Investing for a more sustainable world
Published Tuesday, January 17, 2017 in the New Brunswick Telegraph Journal and the Fredericton Daily Gleaner.
With the RRSP contribution deadline just weeks away, many of us will soon be reviewing and adding to the portfolios we hope will support us in retirement.
It’s a great time to ask ourselves an important question: are our investments safe from the many implications of climate change?
Risks and opportunities
If you think climate change isn’t an issue for investors, think again.
Last fall, the world's largest institutional fund management company, BlackRock Investment Institute, released a report advising investors to account for climate change in their portfolios, whether or not they believed in climate change. Four key reasons were offered:
FIRST: climate change will bring more frequent and severe weather events, which threaten everything from buildings to bridges to water supplies to crops.
For example, in 2012, Superstorm Sandy ripped into the US east coast, leaving behind swamped subways, flooded buildings and $65 billion in repair bills. Sea level rises caused by melting ice sheets will only make such events worse. The city of Miami now experiences regular ‘sunny day floods,’ when high tides, backed by strong winds, swamp streets, basements and wells.
SECOND: few businesses will be unaffected by the regulatory changes required to address climate change. Carbon pricing and other government initiatives intended to reduce emissions will greatly impact energy-intensive industries. For example, the untapped reserves of fossil fuel companies, typically listed as assets on their balance sheets, risk becoming greatly devalued (in investment terms, ‘stranded’) in a decarbonized world.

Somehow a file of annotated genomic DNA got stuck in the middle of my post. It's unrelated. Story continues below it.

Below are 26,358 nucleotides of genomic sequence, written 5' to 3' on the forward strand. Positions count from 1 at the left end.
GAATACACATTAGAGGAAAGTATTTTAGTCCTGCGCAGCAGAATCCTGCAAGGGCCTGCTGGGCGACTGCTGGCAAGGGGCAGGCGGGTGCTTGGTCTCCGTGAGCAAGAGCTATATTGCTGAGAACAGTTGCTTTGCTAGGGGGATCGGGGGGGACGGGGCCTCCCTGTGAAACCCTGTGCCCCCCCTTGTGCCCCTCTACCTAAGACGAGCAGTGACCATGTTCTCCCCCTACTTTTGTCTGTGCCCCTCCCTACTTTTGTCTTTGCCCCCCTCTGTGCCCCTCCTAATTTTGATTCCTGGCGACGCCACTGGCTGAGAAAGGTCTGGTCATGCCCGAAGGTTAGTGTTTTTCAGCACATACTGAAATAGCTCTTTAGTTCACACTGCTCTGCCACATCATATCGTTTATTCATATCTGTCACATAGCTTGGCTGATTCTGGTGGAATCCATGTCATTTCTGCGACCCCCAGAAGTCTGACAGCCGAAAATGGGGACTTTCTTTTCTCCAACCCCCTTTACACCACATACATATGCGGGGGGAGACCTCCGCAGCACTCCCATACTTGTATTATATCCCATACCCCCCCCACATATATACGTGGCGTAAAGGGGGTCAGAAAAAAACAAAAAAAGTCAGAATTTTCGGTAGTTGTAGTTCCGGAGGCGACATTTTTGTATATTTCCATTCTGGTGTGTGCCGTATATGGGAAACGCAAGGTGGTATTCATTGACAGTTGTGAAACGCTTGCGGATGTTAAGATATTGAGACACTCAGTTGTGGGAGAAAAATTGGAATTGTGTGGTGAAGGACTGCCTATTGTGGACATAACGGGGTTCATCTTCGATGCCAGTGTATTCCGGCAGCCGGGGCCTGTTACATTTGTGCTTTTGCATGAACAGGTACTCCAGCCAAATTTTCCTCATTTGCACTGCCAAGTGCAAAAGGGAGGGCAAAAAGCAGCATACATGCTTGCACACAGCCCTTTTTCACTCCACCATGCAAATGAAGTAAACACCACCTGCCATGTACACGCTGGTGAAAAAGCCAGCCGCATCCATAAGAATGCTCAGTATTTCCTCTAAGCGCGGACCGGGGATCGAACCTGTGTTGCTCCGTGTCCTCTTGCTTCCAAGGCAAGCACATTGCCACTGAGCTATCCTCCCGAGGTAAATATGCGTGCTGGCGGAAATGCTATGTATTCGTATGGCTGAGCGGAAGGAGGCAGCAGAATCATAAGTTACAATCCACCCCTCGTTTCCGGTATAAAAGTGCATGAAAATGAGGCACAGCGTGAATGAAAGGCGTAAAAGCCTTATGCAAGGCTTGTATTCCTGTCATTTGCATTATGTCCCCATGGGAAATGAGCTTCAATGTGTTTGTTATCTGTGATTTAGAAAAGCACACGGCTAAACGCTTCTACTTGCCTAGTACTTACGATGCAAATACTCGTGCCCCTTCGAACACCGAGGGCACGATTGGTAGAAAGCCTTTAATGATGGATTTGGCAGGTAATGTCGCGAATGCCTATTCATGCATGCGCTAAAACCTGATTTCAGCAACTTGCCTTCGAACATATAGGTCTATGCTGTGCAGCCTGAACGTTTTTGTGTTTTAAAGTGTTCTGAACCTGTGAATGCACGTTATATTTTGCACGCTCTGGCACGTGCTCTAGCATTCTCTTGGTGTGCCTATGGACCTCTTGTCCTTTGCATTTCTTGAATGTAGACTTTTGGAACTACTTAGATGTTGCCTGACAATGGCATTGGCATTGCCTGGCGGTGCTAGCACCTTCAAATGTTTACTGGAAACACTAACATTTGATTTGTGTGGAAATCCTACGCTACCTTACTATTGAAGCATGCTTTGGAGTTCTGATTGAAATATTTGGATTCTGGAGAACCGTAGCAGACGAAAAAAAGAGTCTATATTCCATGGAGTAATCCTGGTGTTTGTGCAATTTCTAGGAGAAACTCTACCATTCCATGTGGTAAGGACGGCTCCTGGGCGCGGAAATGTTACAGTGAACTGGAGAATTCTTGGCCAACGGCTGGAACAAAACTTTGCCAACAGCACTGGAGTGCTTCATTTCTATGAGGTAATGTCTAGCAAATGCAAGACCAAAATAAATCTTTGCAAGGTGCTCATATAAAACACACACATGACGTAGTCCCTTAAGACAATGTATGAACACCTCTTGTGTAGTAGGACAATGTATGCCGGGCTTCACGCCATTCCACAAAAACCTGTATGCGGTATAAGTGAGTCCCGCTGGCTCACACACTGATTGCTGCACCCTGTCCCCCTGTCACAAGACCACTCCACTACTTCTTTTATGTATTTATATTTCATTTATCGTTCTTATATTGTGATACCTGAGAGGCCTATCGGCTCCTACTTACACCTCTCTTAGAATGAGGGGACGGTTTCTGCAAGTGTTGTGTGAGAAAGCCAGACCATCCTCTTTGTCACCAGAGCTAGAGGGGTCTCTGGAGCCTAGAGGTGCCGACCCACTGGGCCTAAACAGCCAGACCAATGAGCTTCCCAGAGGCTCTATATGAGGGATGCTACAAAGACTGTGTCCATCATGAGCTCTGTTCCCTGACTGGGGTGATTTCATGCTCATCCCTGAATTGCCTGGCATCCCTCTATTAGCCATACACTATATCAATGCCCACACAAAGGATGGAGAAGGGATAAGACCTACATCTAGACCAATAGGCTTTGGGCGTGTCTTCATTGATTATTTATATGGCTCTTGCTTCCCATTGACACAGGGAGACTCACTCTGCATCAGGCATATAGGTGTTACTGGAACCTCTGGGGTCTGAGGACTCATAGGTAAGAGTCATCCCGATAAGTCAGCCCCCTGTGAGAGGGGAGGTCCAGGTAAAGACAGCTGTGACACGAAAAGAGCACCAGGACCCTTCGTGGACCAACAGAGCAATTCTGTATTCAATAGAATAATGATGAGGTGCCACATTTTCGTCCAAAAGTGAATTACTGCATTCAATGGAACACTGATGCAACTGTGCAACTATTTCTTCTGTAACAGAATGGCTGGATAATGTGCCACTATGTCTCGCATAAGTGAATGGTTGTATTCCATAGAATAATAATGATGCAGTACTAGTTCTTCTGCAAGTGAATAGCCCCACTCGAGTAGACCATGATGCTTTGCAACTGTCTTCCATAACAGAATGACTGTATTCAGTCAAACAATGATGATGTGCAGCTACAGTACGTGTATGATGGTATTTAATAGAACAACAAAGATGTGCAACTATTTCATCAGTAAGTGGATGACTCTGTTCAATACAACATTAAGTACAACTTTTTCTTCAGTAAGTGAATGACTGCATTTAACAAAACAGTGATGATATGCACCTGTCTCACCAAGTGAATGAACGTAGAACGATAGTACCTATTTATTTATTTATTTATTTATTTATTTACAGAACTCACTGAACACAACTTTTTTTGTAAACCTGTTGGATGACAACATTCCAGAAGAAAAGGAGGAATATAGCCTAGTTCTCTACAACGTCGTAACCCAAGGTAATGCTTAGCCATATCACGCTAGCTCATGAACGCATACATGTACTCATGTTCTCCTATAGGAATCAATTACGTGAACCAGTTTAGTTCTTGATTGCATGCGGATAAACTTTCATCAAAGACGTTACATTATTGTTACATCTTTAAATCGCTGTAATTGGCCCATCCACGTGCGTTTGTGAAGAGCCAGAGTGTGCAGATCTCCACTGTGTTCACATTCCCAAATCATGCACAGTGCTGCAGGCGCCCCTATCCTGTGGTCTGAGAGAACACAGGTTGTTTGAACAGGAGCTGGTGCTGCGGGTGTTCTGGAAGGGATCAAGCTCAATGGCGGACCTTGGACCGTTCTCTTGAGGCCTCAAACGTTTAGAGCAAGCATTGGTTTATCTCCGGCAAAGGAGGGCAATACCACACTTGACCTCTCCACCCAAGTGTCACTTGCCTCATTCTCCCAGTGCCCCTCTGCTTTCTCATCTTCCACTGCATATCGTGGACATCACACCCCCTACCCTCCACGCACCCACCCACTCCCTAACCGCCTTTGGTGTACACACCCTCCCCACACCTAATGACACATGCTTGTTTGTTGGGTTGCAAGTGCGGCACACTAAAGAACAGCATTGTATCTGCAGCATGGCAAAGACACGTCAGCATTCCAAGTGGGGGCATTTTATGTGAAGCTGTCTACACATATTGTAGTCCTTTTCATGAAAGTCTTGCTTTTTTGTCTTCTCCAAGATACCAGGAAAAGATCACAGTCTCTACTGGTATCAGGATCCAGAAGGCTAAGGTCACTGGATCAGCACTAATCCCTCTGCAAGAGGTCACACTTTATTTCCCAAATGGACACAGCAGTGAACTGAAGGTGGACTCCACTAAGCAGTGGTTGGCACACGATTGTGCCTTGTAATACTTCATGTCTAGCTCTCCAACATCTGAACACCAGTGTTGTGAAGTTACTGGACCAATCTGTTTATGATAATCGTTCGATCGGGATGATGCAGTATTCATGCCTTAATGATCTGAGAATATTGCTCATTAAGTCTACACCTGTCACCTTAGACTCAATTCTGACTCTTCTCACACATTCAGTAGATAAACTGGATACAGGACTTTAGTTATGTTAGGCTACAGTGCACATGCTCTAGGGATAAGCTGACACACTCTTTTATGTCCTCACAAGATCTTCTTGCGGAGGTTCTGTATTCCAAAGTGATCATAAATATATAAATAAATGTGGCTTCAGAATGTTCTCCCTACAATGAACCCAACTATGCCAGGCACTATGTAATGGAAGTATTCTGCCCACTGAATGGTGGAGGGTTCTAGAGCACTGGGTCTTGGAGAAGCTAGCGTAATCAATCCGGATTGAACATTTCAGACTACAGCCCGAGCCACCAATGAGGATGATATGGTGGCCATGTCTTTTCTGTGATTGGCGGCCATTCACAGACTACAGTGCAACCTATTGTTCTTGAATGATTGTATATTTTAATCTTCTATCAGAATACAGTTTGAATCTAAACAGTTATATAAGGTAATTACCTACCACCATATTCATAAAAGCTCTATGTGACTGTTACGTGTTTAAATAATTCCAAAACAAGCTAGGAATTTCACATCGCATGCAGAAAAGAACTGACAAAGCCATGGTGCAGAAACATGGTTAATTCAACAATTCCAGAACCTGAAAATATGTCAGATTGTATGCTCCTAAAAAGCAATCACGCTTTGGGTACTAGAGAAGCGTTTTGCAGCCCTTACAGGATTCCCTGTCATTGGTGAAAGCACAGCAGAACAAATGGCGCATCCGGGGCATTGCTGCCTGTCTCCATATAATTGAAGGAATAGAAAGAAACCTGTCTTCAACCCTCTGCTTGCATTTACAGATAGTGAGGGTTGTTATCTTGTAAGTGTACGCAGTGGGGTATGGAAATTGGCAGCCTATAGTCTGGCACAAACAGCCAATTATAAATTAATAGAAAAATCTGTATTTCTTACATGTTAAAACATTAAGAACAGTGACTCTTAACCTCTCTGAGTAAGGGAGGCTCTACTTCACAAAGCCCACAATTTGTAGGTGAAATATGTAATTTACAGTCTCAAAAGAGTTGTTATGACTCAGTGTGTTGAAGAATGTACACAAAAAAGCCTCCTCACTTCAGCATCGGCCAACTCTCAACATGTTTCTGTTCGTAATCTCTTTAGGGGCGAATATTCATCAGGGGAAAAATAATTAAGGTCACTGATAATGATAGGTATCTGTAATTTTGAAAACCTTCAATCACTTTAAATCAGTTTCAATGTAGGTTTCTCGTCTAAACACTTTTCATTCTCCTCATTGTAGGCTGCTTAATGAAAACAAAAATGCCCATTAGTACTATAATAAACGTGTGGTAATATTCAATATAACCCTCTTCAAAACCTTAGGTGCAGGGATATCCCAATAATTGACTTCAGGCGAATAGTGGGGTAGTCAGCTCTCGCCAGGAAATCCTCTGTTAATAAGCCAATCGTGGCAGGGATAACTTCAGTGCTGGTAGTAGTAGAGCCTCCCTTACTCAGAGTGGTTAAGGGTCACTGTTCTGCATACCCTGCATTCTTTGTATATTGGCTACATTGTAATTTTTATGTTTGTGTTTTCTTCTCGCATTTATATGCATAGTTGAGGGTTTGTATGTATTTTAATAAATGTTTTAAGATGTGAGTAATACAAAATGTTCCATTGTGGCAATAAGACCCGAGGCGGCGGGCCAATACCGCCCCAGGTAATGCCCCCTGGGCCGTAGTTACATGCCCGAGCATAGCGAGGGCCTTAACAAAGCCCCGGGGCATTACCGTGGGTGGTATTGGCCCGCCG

On the other hand, incentives and subsidies will offer opportunities in renewable energy and energy efficiency.
THIRD: the green energy and transportation systems of the future are under development right now, offering both risk and the potential of great reward. In particular, any breakthrough technology that finally enables large-scale power storage is bound to make its investors very happy. At the same time, disruptive progress in any sector will negatively impact companies currently operating there – just as cars displaced horse carts and computers displaced typewriters.
FOURTH: changing values and preferences may have consumers shunning companies perceived to be environmental laggards or climate change deniers, and instead spending their dollars at progressive businesses with strong sustainability credentials.
Skeptical? In a recent Nielsen survey, two-thirds of global consumers (and three-quarters of Millennials) said they were willing to pay more for a sustainable brand.
BlackRock’s report states, “We believe climate factors have been underappreciated and underpriced.” In other words, most investors neither understand nor consider the investment risks of climate change.
What to do
Climate-proofing a portfolio is not simple, but here are a few strategies to consider:
- Check how your investments are rated by the Carbon Disclosure Project, a non-profit organization that tracks the carbon footprints of over 5500 global companies.
- Check whether your service provider or investment manager is a signatory to the UN’s Principles for Responsible Investment, an initiative that boasts 1500 signatories managing over $60 trillion in assets, or the related Montreal Carbon Pledge.
- Seek out investment managers who offer divested funds and portfolios. I know they’re out there, because an ad for one popped up on my computer screen recently. Or just tell your current advisor you want the risks of climate change factored into your investments.
- If you’re up for it, join a divestment community such as GoFossilFree or DivestInvest. You’ll not only learn about climate-proofing your investments; you’ll be joining 60,000 institutions and individuals – including the City of Copenhagen, AXA Insurance, the Church of England and actors Mark Ruffalo and Leonardo DiCaprio – who have divested of fossil fuels to the tune of $5.4 trillion. (Globally, such divestments have doubled over the past year.)
We work hard for our investments. It’s well worth protecting them from all risks – including climate change.